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Look at the sentence:

—> That’s the actor who was a pilot in Star Wars. The relative pronoun is the subject so we cannot omit it. I know that we can omit the relative pronoun if it’s the object.

My question is : Why can the relative pronoun be omitted from these following sentences ?

1) —> My brother, who is a former professional hokey player, coaches elite high school hockey. becomes: —> My brother, a former professional hokey player, coaches elite high school hockey.

2) —> Teachers who work online have flexible schedules. becomes: —> Teachers working online have flexible schedules.

3) —> The man that was bitten by the dog went to hospital. becomes: —> The man bitten by the dog went to hospital.

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    But you're not omitting the relative pronoun, but replacing the relative clause with something else: in 1) with an appositive noun phrase, in 2) with a gerund-participial clause and in 3) with a past-participial clause. – BillJ Jun 17 at 17:14
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[1a] My brother, who is a former professional hokey player, coaches elite high school hockey.

[1b] My brother, a former professional hokey player, coaches elite high school hockey.

[2a] Teachers who work online have flexible schedules.

[2b] Teachers working online have flexible schedules.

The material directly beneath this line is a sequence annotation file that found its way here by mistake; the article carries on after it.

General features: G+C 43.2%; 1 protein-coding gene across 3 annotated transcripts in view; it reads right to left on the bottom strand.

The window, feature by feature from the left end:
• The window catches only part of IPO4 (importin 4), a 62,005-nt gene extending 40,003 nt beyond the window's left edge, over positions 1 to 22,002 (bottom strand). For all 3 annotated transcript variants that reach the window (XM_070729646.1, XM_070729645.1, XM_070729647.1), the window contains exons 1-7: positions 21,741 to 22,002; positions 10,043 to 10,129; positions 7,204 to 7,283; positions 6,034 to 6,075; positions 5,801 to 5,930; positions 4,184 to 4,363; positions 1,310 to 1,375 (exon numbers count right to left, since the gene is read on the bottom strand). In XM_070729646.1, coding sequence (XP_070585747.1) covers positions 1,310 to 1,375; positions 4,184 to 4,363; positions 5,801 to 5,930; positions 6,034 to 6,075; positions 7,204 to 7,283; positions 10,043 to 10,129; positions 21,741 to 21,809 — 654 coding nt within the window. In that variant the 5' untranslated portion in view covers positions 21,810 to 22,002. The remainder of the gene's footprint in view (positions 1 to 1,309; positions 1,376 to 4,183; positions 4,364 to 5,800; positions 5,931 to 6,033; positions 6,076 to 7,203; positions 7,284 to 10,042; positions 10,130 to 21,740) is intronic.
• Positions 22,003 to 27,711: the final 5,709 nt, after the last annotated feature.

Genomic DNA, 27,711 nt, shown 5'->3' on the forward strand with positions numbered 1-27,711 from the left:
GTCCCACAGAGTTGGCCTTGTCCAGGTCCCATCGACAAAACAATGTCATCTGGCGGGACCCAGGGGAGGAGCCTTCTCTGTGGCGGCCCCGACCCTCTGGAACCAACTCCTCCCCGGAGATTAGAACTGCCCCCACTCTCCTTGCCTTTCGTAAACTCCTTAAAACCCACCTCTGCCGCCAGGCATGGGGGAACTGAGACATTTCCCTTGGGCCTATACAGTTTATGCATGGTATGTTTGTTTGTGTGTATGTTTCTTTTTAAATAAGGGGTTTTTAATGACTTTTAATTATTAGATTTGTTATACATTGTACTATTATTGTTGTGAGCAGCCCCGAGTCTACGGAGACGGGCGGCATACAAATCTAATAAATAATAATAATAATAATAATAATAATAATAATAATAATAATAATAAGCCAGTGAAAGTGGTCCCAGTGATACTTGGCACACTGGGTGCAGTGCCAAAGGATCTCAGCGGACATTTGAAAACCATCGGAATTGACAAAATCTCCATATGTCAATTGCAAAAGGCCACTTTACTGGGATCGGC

[3a] The man that was bitten by the dog went to hospital.

[3b] The man bitten by the dog went to hospital.

You're not omitting the relative pronoun, but replacing the relative clause with a noun phrase or a different kind of clause:

In [1b] with an appositive noun phrase, in [2b] with a gerund-participial clause and in [3b] with a past-participial clause.

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My question is : Why can the relative pronoun be omitted from these following sentences?

If you look at your sentences, it is not only the relative pronoun that is missing, but the linking verb is also missing. Thus we have

  1. The running man was the thief. - Running is a "participle modifier" - a participle that modifies (adjectivally) "man".

  2. The man running was the thief. - Running is a "participle modifier." This construction is also known as a reduced relative clause. (It is "reduced" by the omission of "who/that was")

  3. The man who/that was running was the thief. - who/that was running is adjectival (otherwise known as a relative clause as it describes the man adjectivally)

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